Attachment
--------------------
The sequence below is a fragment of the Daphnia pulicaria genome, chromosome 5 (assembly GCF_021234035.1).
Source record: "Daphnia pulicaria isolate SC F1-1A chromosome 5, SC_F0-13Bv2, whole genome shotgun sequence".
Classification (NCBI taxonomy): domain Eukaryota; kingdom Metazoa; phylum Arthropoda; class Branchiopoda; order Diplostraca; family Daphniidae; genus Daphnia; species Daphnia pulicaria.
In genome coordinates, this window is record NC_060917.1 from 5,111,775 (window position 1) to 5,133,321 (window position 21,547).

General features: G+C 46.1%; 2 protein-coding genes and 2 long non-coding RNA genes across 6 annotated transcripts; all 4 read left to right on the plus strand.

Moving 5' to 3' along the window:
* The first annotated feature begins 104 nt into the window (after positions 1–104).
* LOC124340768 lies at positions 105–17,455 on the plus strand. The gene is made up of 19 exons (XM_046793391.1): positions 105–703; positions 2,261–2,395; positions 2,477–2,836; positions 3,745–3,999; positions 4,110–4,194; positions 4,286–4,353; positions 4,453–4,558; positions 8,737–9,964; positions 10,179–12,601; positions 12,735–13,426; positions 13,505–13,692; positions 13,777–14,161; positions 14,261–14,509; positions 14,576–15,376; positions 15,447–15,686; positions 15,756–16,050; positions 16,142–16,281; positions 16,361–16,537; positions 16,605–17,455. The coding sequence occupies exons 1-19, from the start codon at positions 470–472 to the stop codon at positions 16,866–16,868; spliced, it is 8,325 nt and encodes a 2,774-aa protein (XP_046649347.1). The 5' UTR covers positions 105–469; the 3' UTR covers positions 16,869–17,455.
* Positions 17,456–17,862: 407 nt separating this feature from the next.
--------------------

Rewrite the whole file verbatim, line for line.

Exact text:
The sequence below is a fragment of the Daphnia pulicaria genome, chromosome 5 (assembly GCF_021234035.1).
Source record: "Daphnia pulicaria isolate SC F1-1A chromosome 5, SC_F0-13Bv2, whole genome shotgun sequence".
Classification (NCBI taxonomy): domain Eukaryota; kingdom Metazoa; phylum Arthropoda; class Branchiopoda; order Diplostraca; family Daphniidae; genus Daphnia; species Daphnia pulicaria.
In genome coordinates, this window is record NC_060917.1 from 5,111,775 (window position 1) to 5,133,321 (window position 21,547).

General features: G+C 46.1%; 2 protein-coding genes and 2 long non-coding RNA genes across 6 annotated transcripts; all 4 read left to right on the plus strand.

Moving 5' to 3' along the window:
* The first annotated feature begins 104 nt into the window (after positions 1–104).
* LOC124340768 lies at positions 105–17,455 on the plus strand. The gene is made up of 19 exons (XM_046793391.1): positions 105–703; positions 2,261–2,395; positions 2,477–2,836; positions 3,745–3,999; positions 4,110–4,194; positions 4,286–4,353; positions 4,453–4,558; positions 8,737–9,964; positions 10,179–12,601; positions 12,735–13,426; positions 13,505–13,692; positions 13,777–14,161; positions 14,261–14,509; positions 14,576–15,376; positions 15,447–15,686; positions 15,756–16,050; positions 16,142–16,281; positions 16,361–16,537; positions 16,605–17,455. The coding sequence occupies exons 1-19, from the start codon at positions 470–472 to the stop codon at positions 16,866–16,868; spliced, it is 8,325 nt and encodes a 2,774-aa protein (XP_046649347.1). The 5' UTR covers positions 105–469; the 3' UTR covers positions 16,869–17,455.
* Positions 17,456–17,862: 407 nt separating this feature from the next.